Communities in Ngwendo and Kigwera Sub Counties Buliisa district are currently gripped in fear and anxiety after government disclosed to them plans to establish an Oil Central Processing Facility (CPF) that requires 308 hectares of land. Total Plc is one of the Companies to work on project and its presence is already much felt in the area.
During a consultative meeting organized by National Association of Professional Environmentalists (NAPE) with the communities in the CPF prospective area at Kisomere Trading Centre in Ngwedo Sub County on 27th March 2017, the communities, most of whom derive their livelihood from agriculture, expressed fear of forced eviction and destruction of livelihoods to make way for the new developments.
The CPF, which will be in an industrial area with operation camps, yards and access roads, will cover villages of Kasinyi, Kisomere, Uduk II, Kibambura, Mvule, Ajigo and Kirama. Other areas the facility will cover are Kigwera North East, South East, and Bukongoro in in Kigwera and Ngwedo sub-counties respectively. The CPF is a production collection facility from various well pads where crude oil will be purified from. This is according to Resettlement Planning Information Document that was seen by the Community Green Radio.
The Ngwedo Sub County chairperson, Mr. Steven Kaliisa Munange, said about 50 families are likely to be affected by the new development in the two sub-counties. He said other oil developments in Bunyoro have left people suffering due to inadequate guidance and sensitization and expressed fear that similar mistakes could be repeated.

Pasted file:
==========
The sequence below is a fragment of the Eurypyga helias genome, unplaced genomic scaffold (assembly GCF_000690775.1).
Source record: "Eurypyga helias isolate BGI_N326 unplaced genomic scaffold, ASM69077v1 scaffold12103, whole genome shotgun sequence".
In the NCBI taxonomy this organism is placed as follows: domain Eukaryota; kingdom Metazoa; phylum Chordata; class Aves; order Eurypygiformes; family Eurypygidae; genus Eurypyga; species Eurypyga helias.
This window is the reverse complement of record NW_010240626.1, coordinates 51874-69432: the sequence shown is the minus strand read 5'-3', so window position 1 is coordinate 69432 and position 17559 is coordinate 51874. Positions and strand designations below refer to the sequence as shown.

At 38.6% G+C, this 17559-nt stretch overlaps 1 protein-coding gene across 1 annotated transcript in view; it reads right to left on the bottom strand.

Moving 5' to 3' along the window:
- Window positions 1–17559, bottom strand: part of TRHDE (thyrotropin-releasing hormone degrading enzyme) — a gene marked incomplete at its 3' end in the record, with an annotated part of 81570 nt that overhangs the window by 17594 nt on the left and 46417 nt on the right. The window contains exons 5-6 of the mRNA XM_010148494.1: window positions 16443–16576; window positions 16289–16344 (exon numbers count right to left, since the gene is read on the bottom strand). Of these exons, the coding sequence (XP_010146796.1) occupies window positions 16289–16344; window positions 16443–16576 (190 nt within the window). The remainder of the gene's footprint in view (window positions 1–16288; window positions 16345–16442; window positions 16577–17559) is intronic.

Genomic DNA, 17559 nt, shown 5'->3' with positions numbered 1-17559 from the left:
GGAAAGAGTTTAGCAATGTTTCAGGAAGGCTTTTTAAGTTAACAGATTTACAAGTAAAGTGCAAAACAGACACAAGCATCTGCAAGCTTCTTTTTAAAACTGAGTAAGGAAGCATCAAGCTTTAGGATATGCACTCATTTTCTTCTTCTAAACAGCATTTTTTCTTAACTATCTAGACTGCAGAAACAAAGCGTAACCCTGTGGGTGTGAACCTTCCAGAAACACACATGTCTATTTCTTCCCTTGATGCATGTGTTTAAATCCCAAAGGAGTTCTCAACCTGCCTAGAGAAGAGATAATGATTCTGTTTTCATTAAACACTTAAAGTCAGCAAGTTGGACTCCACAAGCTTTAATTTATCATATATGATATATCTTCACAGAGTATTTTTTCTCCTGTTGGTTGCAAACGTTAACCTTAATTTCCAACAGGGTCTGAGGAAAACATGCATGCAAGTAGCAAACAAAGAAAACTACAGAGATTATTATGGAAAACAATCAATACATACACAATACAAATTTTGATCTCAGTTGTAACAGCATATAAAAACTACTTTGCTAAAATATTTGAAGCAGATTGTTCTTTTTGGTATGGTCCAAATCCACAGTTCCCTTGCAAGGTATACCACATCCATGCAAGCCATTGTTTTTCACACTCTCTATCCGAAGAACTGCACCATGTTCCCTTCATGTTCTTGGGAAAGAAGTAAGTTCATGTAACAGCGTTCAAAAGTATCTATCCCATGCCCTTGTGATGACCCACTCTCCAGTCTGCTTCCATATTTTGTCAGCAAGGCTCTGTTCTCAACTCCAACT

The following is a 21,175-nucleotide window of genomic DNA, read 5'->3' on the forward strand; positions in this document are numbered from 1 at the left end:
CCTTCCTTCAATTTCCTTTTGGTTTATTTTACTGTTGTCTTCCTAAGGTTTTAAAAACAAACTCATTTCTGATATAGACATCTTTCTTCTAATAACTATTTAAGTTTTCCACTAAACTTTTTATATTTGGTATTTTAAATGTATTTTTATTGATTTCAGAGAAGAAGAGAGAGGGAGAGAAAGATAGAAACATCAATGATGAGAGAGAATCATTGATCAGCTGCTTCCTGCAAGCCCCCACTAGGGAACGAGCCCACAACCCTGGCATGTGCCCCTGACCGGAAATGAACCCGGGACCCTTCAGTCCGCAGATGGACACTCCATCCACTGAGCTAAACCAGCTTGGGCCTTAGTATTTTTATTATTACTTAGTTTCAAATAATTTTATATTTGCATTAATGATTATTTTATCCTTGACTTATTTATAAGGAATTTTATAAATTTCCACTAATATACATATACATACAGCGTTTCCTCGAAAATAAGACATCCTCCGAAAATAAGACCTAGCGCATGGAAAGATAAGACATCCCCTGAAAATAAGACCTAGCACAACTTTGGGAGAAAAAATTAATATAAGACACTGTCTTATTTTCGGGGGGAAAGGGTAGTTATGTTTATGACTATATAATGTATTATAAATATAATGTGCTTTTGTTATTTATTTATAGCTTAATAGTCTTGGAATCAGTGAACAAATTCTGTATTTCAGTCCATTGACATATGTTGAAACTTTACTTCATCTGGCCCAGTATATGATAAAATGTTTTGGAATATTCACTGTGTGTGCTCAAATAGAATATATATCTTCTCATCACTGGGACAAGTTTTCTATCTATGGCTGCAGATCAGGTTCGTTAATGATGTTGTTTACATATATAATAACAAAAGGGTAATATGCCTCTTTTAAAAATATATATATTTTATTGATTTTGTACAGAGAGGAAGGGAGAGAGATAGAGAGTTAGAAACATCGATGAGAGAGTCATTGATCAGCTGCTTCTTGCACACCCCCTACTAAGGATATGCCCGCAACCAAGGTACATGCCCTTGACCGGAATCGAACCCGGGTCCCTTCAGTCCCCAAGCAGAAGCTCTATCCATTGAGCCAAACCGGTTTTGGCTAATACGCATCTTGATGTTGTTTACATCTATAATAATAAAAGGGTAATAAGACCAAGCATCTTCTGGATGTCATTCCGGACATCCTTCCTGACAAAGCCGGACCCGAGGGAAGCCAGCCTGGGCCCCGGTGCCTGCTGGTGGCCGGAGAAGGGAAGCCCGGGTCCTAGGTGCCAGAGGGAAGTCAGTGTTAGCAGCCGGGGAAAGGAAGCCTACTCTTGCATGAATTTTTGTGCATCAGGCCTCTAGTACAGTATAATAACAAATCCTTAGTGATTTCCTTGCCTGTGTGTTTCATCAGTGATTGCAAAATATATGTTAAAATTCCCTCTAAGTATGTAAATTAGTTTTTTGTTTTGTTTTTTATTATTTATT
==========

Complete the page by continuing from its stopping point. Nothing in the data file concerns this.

“In the case of the oil refinery in Buseruka sub-county (Hoima District), many people who got cash compensation misused the money and are now living a miserable life while others who opted to be relocated have been delayed for years in Kabaale parish. We need to find solutions to such challenges together”, remarked Mr. Kaliisa.
During the meeting, communities raised concerns which included lack of adequate information on the new development which they said is contributing to the anxiety of the communities.
“I was told that the access roads will pass in my village but I am not yet sure where they will pass. We are just waiting and we don’t know whether we should continue cultivating or whether we should stop,” wondered Sophia Ajiku, the LCI chairperson for Ajigo village.
Ms.Topista Atugonza, a mother of eight from Mvule 1 village, who has been deriving her livelihood from agriculture, wondered whether her source of livelihood will thrive in case her land was to be taken for the CPF.
“I have been growing cassava, maize and sweat potatoes in my fertile land. So in case I am relocated, will I get the same good land,”? asked Ms. Atuganza.
Allan Kalangi, the NAPE Sustainability School Program Manager challenged communities to have a common voice in issues related to human rights and also make duty bearers accountable.
“You need to organize yourselves in groups and get leaders who are able to present your grievances to relevant authorities. This can help you benefit from the project,” Kalangi said.
Mr.Kaliisa hailed NAPE for coming in time to sensitize people on their rights and urged them to continue guiding them.
“We need to be ready to benefit from the projects that are coming. And to achieve that, we need to adhere to sensitization meetings that come up. I need to thank NAPE and its local partners of Kakindo Orphans Care for starting this early.”
Oil companies in Uganda are now moving into the development phase having been issued with production licenses by the government in 2016. This phase will necessitate land acquisition for temporary access and permanent occupation as well as linear infrastructure such as roads and pipelines resulting into displacement of communities.
STORY COMPILED BY PRECIOUS NATURINDA